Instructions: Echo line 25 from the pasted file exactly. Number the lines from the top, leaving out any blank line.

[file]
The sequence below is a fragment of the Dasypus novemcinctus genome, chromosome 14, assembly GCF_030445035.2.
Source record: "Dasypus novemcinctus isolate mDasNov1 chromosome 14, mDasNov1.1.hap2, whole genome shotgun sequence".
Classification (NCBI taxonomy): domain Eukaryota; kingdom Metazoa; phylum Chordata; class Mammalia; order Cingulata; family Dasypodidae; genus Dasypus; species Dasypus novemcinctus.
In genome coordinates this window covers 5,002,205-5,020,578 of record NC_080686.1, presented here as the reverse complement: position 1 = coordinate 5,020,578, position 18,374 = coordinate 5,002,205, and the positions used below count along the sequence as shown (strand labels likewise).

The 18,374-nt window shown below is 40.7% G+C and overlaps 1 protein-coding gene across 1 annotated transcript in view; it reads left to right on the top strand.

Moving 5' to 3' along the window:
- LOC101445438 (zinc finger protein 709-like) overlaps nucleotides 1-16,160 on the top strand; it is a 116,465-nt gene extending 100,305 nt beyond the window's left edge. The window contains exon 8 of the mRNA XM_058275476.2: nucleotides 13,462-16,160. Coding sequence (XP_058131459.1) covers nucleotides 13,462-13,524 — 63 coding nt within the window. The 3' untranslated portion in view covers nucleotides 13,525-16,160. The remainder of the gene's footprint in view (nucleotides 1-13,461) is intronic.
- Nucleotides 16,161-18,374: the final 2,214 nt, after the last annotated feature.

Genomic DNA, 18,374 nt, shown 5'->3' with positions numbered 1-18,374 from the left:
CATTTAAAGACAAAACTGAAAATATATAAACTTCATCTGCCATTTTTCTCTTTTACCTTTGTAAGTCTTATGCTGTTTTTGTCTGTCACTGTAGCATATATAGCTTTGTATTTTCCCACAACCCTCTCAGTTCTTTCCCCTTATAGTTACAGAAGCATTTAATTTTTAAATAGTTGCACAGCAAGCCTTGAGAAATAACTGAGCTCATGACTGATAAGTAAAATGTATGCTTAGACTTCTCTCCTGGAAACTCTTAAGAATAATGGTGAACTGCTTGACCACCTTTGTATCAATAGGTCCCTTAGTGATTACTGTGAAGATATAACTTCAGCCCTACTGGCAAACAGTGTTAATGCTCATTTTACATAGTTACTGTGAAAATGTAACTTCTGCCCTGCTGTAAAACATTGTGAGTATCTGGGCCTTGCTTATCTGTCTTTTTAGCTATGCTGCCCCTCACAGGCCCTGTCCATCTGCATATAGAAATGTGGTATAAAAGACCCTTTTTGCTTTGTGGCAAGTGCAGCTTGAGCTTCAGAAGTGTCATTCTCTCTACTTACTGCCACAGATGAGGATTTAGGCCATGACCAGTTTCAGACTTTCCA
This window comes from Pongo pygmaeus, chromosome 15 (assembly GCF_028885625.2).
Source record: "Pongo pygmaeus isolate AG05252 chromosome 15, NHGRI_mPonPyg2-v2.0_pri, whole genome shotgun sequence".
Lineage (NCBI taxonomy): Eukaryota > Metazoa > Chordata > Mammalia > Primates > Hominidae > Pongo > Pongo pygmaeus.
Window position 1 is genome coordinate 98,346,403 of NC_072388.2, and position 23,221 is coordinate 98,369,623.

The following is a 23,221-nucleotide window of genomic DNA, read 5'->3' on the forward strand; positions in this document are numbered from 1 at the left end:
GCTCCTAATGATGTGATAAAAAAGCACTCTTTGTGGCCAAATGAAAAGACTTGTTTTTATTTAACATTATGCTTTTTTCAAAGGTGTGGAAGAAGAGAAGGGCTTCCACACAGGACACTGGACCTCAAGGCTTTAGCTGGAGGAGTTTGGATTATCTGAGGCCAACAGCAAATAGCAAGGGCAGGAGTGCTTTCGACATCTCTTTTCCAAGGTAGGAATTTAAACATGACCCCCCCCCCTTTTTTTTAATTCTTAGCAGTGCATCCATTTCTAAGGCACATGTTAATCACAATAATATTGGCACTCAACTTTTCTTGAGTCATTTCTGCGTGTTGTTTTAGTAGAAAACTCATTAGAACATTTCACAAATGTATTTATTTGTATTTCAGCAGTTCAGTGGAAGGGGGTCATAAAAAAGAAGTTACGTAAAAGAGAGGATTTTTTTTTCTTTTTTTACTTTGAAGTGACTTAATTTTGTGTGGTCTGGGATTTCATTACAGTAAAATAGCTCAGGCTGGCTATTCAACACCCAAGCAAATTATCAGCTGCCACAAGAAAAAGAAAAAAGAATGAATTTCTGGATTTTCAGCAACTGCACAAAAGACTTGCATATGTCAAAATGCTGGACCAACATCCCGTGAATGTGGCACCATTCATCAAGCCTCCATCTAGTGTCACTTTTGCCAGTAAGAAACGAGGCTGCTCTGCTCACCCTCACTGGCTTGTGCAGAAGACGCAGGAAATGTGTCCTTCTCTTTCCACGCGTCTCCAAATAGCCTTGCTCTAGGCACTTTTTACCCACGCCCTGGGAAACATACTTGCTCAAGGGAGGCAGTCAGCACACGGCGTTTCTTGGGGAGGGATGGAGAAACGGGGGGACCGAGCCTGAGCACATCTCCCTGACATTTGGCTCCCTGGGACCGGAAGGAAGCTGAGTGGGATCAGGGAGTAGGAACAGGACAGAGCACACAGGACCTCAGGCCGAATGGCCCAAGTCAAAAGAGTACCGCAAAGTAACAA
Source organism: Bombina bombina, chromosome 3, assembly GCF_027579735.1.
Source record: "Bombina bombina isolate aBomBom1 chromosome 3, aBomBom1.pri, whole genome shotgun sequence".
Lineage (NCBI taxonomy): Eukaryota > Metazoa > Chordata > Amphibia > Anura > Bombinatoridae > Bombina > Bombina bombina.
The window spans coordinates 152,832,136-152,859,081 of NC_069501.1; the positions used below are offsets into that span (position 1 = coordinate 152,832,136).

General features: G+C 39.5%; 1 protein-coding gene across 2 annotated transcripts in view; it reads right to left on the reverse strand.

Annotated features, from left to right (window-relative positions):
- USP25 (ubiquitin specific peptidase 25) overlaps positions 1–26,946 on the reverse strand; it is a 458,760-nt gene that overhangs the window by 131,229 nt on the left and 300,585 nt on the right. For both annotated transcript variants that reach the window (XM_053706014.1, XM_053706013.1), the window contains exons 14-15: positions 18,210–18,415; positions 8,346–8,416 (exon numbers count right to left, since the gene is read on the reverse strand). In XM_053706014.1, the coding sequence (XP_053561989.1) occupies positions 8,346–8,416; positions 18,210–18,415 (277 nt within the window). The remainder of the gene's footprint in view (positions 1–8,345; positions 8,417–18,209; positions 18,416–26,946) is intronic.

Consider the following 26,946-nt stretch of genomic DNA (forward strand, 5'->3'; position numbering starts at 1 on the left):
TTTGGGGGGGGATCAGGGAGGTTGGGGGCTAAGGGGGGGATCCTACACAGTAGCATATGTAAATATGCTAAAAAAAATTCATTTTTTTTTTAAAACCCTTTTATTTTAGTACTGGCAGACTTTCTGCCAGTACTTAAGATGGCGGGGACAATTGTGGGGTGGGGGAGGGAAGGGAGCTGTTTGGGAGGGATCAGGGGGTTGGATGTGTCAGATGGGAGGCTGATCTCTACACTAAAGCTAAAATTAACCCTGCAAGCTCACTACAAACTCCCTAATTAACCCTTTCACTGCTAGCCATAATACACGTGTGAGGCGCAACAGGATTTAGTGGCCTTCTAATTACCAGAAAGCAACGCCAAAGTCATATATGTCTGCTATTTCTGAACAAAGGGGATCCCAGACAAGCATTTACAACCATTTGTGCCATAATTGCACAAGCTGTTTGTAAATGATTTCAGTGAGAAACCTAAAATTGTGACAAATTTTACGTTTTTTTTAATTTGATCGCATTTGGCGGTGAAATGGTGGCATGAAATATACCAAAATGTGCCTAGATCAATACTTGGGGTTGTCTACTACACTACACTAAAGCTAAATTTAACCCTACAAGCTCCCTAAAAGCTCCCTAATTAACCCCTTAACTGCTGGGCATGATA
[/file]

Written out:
TTTGGGGGGGGATCAGGGAGGTTGGGGGCTAAGGGGGGGATCCTACACAGTAGCATATGTAAATATGCTAAAAAAAATTCATTTTTTTTTTAAAACCCTTTTATTTTAGTACTGGCAGACTTTCTGCCAGTACTTAAGATGGCGGGGACAATTGTGGGGTGGGGGAGGGAAGGGAGCTGTTTGGGAGGGATCAGGGGGTTGGATGTGTCAGATGGGAGGCTGATCTCTACACTAAAGCTAAAATTAACCCTGCAAGCTCACTACAAACTCCCTAATTAACCCTTTCACTGCTAGCCATAATACACGTGTGAGGCGCAACAGGATTTAGTGGCCTTCTAATTACCAGAAAGCAACGCCAAAGTCATATATGTCTGCTATTTCTGAACAAAGGGGATCCCAGACAAGCATTTACAACCATTTGTGCCATAATTGCACAAGCTGTTTGTAAATGATTTCAGTGAGAAACCTAAAATTGTGACAAATTTTACGTTTTTTTTAATTTGATCGCATTTGGCGGTGAAATGGTGGCATGAAATATACCAAAATGTGCCTAGATCAATACTTGGGGTTGTCTACTACACTACACTAAAGCTAAATTTAACCCTACAAGCTCCCTAAAAGCTCCCTAATTAACCCCTTAACTGCTGGGCATGATA